Japan is considered, in many regards, to be an extremely advanced and civilized society. Yet I have just now discovered the long history of eugenics amongst Japan’s people and legal system. I’m not sure whether this is due to the Japanese people trying to hide this shameful past or the lack of interest in the topic by American media.
In 1948 Japan passed the Eugenic Protection Law (EPL), whose purpose was purportedly “to prevent birth of inferior descendants from the eugenic point of view, and to protect life and health of mother, as well.” The law allowed for voluntary sterilization (and abortion when appropriate) in the cases of “psychopathia, bodily disease, malformation” or “mental disease of feeble-mindedness” in the partner, any of the listed in a less than fourth degree amongst kin of either spouse, leprosy, or if the mothers health was in danger form brith, especially in the case of carrying several children at once. The law required the consent of both the patient and the spouse and the monstrosities were not carried out under this general law, but rather under articles 4 and 12 which allowed for involuntary sterilization, mainly of the mentally disabled under parental consent, those parents being ones which allow for the surgery such that their disabled child may be admitted to an institution. In 1953 an addendum to the law stated for it to be legal to perform these operations against the patient’s will if it is recommended by the committee, even if this involves physical restraint or anesthetic and deceit. Overall, the EPL made lawful many inhumane actions solely geared at purifying and improving upon the genetic pool within the Japanese race.
The EPL was passed after decades of a developing propensity for ethnic purity and fear of a deteriorating people. Otsubo and Bartholomew contribute the cultivation of these ideas to the geographic isolation of Japan, especially in a period of changing social dynamics. They cite the fact that Japanese eugenists solely gained scientific information through text rather than direct contact and were largely influenced by Germany (in the midst of The Holocaust). In addition to the isolation, Japan faced the threat of “defending national independence” in an era of rising and eminent imperialism. Prior to the passing of the EPL, sterilizations were being performed on Japanese citizens with a criminal background or disorders which were believed to be inheritable. In addition, during WWII Japanese brothels were created and supplied with lower class, “less respectable” women such that occupying American soldiers didn’t breed with upper class Japanese women, therefore maintaining an intact upper-class Japanese blood line.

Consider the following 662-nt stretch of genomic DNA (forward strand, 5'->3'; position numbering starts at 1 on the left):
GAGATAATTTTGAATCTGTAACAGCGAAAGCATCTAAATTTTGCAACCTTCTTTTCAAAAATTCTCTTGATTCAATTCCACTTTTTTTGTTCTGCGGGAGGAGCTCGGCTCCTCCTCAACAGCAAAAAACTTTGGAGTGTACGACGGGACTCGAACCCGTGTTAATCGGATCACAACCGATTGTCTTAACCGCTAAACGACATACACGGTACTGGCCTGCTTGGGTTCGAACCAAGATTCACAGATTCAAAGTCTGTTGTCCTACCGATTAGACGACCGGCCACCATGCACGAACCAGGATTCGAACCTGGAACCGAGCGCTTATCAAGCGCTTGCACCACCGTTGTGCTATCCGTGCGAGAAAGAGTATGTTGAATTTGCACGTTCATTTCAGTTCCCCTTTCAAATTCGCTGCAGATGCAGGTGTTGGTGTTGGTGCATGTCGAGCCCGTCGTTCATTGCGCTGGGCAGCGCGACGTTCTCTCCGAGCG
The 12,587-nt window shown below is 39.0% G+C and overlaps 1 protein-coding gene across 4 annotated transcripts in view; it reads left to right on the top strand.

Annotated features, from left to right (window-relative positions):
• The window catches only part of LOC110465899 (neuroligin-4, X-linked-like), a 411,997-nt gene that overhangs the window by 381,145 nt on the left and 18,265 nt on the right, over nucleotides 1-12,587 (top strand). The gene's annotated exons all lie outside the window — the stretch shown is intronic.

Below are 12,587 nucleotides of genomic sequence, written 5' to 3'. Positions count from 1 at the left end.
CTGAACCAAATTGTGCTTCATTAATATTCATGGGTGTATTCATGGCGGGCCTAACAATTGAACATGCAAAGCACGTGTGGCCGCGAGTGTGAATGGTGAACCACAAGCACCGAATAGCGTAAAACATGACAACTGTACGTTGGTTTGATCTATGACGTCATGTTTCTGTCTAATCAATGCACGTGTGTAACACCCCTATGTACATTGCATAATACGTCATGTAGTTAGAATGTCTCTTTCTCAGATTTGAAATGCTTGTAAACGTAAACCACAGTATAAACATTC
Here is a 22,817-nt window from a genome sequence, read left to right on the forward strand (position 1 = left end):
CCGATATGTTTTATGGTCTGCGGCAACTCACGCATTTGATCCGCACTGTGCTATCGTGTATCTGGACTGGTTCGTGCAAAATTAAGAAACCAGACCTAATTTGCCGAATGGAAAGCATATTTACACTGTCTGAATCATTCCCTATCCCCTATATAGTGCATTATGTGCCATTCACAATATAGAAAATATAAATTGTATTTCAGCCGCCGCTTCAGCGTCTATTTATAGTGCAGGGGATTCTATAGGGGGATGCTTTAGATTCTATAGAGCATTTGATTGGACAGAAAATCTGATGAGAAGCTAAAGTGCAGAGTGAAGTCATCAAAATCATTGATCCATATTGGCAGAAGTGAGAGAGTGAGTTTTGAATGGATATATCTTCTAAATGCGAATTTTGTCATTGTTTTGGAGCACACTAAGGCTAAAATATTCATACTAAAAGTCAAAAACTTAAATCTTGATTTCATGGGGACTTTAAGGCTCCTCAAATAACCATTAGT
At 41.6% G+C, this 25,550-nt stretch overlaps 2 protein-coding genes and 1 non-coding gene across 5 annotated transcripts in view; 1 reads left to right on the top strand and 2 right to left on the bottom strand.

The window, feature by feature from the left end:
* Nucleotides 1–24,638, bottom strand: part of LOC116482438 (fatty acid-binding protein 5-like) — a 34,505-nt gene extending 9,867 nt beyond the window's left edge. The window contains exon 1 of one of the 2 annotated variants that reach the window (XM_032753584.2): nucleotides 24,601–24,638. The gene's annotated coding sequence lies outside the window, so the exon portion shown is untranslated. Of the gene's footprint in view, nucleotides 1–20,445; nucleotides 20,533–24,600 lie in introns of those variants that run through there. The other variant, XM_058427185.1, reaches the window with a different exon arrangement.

These were all horrific, yet atrocities increased exponentially in number once the EPL was passed and in 1952 when mental illnesses became included on the list of conditions which deemed someone eligible for sterilization. While the law did provide for the legalization of abortion, resulting in “a 1/3 reduction in the number of children born with Mongolism and a 1/10 reduction in aggregate of all of the other major congenital abnormalities… accomplished simply as a result of introducing legal abortion and encouraging smaller and earlier families,” it also resulted in a reported 16,500 involuntary sterilization carried out up until 1996 when the law was abolished. To this date, the Country of Japan issues no apology, stating that every action carried out was legal at the time therefore just. Women and victims continually plea for reparation for the unjust actions carried out against them via the EPL and the Japanese government continues to dodge accountability.
I believe that the lack of media interest in this topic, both historically and recently greatly contribute to the failure of the Japanese government to make amends, as there is no real political pressure for them to do so. I believe in the time of extensive social debate about the legality of abortion, such a topic would garner the public’s attention such that it should serve as a worthy headline in major media sources. I wonder if the root of the problem leading to the incognito nature of the Japanese Eugenic issue is purely political, yet also and reluctant to give that theory merit since many other countries have also never raised concern over these wrongdoings.